10.22.2013  
 

The New Chinese Wine Consumer

Chinese crackdown on corporate excess forces North American exporters to get creative

 
by Kate Lavin
 
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U.S. wine represents just a small percent of the total wine imported into China. Source: DPI State Government of Victoria report.
Napa, Calif.—After years of targeting Chinese government officials and businessmen known to buy cases of imported wine for banquets and gifts, speakers at the Exporting Wine to China conference hosted Oct. 16 by The Seminar Group said it’s time for executives in the North American wine industry to consider marketing to affluent women in China’s urban centers.

Linsey Gallagher, vice president of international marketing for the San Francisco, Calif.-based Wine Institute (WI), said the Chinese government has made an effort to crack down on corporate excess and gifting, and WI has seen a slowdown in growth during the past six months as a result.

“Right now 19 million people can afford a bottle of imported wine in China,” Gallagher reports, and 45% of these consumers live in Shanghai.

Brady Ni of The Nielsen Co. flew in from Shanghai for the export seminar and reported that consumer confidence among Chinese is nearing a historic peak. “People are willing to spend,” he said, and the places they spend their money are changing. Ni told the audience that consumers in the city of 19 million do much of their shopping at nearby convenience stores, a shift from the popular hypermarkets.

As far as the female segment of the market, Ni said Diageo has spent a lot of money marketing its Bailey’s Irish Cream liqueur to attract urban women consumers, “And it has worked.” And while the tale of businessmen combining expensive red wine with Sprite seems to have gone by the wayside, Ni said the practice is alive and well with young, urban consumers, for whom it is common to down drinks quickly. Diluting the wine makes it last longer, and, he said, “They like the sparkles.”

Forced culture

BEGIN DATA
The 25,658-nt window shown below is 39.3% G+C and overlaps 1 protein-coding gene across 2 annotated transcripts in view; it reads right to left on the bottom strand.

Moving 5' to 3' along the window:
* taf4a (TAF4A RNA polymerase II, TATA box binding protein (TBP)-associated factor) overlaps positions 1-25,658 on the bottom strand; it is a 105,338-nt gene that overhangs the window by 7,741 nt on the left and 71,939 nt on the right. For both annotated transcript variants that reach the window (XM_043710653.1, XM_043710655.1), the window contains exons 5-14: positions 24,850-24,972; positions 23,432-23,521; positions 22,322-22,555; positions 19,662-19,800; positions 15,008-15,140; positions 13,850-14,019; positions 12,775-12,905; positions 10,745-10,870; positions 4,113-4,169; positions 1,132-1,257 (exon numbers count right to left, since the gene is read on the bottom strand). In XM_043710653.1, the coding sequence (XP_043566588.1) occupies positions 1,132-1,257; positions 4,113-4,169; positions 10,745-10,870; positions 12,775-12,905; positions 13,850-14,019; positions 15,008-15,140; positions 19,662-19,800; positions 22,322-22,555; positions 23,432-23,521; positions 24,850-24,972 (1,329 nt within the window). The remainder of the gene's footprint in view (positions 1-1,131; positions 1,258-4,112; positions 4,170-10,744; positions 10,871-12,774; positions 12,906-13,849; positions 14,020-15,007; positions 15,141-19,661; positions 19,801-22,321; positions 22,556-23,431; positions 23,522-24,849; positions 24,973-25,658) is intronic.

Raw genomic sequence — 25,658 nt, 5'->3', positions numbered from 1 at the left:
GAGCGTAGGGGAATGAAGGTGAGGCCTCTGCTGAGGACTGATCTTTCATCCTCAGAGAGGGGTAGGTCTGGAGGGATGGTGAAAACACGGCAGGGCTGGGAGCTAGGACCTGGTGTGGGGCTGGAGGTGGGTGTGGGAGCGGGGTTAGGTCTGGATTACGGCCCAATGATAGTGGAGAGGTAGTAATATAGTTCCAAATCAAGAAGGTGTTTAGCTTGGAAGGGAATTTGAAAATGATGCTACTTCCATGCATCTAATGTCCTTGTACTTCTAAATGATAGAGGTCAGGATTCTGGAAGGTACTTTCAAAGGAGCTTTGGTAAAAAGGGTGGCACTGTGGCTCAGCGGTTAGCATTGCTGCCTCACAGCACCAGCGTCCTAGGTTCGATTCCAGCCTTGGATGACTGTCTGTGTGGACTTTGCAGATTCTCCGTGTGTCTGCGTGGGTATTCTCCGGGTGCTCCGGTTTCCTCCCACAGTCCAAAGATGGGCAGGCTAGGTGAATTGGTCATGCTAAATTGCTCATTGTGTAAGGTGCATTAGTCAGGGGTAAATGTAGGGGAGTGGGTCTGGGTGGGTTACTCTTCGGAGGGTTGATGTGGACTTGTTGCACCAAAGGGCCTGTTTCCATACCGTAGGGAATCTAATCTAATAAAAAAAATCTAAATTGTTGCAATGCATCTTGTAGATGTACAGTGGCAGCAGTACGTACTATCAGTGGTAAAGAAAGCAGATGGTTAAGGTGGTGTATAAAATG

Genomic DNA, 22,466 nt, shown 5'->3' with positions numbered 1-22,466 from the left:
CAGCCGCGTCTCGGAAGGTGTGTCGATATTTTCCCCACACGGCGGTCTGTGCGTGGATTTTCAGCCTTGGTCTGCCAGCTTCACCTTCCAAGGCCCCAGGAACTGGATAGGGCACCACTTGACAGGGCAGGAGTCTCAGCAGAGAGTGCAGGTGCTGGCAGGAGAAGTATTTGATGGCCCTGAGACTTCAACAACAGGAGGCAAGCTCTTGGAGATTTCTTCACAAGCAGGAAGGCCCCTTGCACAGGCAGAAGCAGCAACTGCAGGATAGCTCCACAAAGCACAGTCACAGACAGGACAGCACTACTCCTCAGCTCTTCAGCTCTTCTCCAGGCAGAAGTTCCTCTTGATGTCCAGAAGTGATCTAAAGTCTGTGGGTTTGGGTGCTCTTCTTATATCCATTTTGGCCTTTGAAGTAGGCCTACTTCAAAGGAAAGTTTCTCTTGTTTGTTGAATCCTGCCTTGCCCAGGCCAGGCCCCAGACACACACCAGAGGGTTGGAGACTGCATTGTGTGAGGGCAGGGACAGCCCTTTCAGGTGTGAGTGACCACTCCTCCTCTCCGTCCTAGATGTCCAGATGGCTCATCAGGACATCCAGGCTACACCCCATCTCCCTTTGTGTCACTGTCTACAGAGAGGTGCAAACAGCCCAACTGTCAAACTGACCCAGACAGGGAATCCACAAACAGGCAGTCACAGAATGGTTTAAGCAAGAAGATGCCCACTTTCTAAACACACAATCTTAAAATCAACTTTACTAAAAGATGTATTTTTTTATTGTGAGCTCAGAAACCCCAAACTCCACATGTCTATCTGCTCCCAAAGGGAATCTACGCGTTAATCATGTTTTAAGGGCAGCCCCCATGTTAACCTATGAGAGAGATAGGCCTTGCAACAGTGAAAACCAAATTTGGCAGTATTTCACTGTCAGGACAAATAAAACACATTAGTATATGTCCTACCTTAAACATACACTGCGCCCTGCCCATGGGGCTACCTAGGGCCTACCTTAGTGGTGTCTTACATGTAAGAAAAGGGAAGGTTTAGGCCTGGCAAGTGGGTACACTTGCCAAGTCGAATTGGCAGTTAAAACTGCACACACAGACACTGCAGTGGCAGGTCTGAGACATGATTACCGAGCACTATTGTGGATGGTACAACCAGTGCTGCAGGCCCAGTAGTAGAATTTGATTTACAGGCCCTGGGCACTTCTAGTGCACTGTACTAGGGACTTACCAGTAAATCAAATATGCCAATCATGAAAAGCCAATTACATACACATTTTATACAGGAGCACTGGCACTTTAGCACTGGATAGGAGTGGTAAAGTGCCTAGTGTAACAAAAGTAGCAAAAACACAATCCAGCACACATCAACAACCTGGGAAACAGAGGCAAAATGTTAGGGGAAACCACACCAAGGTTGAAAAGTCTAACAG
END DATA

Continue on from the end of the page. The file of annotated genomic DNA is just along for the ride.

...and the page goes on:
Michael Parr, vice president of international sales for Wente Vineyards of Livermore, Calif., said that Chinese consumers’ interest in wine has grown significantly in recent years, “but their understanding of wine and wine’s role in western culture has not.

“It might be a long-term goal to have Chinese drink wine like we do in the western culture, but for now we should understand how/when they drink,” he said. Rather than encouraging the idea of drinking wine every night with dinner, Parr encourages marketing bottles to be opened for special occasions.

That said, it is not uncommon for women in China to drink a glass of red wine before bed for its perceived health benefits.

Raising awareness
Around 83% of the wine consumed in China is domestically produced, and of the wine that is imported, nearly 50% comes from France. It’s not that Chinese wine drinkers are biased against U.S. wines, Gallagher said, rather, many Chinese consumers have no idea that California produces wine at all. In 2012 the U.S. was the No. 6 producer of wine imports in China, but it represented less than 5% of the total wine imports by volume.

“Australia has made a real push in China recently. … We still find ourselves in a pack with the rest of the folks.” As far as regional awareness among serious wine consumers in China, Napa Valley and Sonoma are on the radar, but at nowhere near the same level as French winemaking regions.

Visiting the U.S.
According to Gallagher, Chinese tourists are expected to be the No. 1 international group visiting California by 2015. Until then, Michael T. McCune of Iconoculture said it is important to align your wine company with the image you are projecting. “What if someone came to the U.S. and tried to find your winery, and found out it was in a corporate office and tweeted that via their own micro blog?” McCune asked.

Weibo, the Chinese equivalent of Twitter, surpassed 400,000 users in 2012. The reach could be huge, McCune said, and executives in the United States could see the effects on profits and have no idea why it happened.

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